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In most of the dictionaries we refer, there's no plural 'yesteryears'. And the examples given there support the definitions. So, one thing is clear -we use 'yesteryear' for the past years. No matter the last year or several years in back.

But then, yesterdays seems to be possible (another reference)

Let's build a context:

"Come on....forget about those yesterdays that you always come up with. Talk about what you do in the present days. Take a serious note, it has almost become your habit to talk what you did on the previous days."

Can I use 'yesterdays' or 'yesteryears'? In plural? Is it okay in contemporary English?

  • In Wiktionary, it says we can use the plural form of "yesterday" and "yesteryears". It also says "The term yesterdays is unusual and often poetic for the recent past". From ngram I found that both "yesteryears" and "yesterdays" are rare as compared to their singular form. – Man_From_India Jan 5 '15 at 14:06
  • From the definition of "yesteryear" it's clear that we can mean any number of past years by the singular "yesteryear", thought there exist the plural of the term, but the plural version is very rare. – Man_From_India Jan 5 '15 at 14:21
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"Yesterday", "yesteryear" and "yesterweek" are used to denote past events.

Looking at Google ngram about "yesterdays" and "yesteryears" use, we can say that over the years, "yesteryears" usage is increasing.

The Free Dictionary also has some examples of "yesteryears" for denoting past years.

So yes, usage of "yesteryears" and "yesterdays" is okay, if not frequent.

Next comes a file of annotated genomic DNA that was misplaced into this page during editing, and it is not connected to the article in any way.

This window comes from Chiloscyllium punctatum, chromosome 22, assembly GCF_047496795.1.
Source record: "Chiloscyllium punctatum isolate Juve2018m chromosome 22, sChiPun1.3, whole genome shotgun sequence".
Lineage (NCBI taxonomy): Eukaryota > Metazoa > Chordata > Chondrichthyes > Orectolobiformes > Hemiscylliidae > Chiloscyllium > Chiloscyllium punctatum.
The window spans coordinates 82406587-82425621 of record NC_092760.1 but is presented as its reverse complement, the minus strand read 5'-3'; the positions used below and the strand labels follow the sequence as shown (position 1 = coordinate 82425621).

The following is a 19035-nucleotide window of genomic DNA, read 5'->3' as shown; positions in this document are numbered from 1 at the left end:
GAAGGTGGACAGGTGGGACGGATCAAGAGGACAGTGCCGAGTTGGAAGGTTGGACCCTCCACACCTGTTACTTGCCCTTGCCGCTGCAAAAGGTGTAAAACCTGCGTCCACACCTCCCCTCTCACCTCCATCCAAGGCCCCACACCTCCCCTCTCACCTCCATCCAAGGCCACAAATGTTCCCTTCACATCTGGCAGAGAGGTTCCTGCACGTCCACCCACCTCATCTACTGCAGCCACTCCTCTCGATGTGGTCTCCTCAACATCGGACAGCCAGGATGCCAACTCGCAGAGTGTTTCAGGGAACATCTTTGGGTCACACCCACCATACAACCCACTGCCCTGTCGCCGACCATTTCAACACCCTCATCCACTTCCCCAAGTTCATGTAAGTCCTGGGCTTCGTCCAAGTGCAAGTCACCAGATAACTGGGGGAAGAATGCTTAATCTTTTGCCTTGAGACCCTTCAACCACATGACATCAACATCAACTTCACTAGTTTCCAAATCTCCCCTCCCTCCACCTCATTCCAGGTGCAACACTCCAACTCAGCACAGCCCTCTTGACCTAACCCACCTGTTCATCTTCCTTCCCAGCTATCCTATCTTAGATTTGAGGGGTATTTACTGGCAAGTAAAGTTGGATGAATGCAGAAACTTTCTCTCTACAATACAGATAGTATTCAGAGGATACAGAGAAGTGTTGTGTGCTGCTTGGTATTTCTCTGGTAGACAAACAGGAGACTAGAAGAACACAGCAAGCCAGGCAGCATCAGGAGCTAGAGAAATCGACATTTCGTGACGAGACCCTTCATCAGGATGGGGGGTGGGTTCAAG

Hope this would help.

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"... and all our yesterdays have lighted fools the way to dusty death." -- Shakespeare's Macbeth.

In my experience, "yesteryear" is a very, very rarely used word. I remember as a small boy that there was a series of toy cars called "Models of Yesteryear". That's the only place I remember ever seeing the word used. I have never seen or heard "yesteryears", in the plural, that I can recall.

"Yesterday" and "yesterdays" are sometimes used as poetic ways to say "the past". But this is rare. If you are writing a poem or a speech that is supposed to sound profound, it can be appropriate. But I wouldn't use it in casual conversation. That is, "Oh, how we all long for that forgotten yesterday when the hills were green and the sky was blue." Fits. "This corporation did many government projects yesterday." No. People would understand you to mean literally, the day before today. And if you made it clear, "In a bygone yesterday this corporation did many government projects" ... the tone is not appropriate for a business conversation. It MIGHT work if you are speaking whimsically, but it would only work to the extent that people understood that you were deliberately using an odd tone for effect.

"Yesterdays", plural, is doubly poetic, and I would avoid that even more outside the context of poetry or rhetoric.

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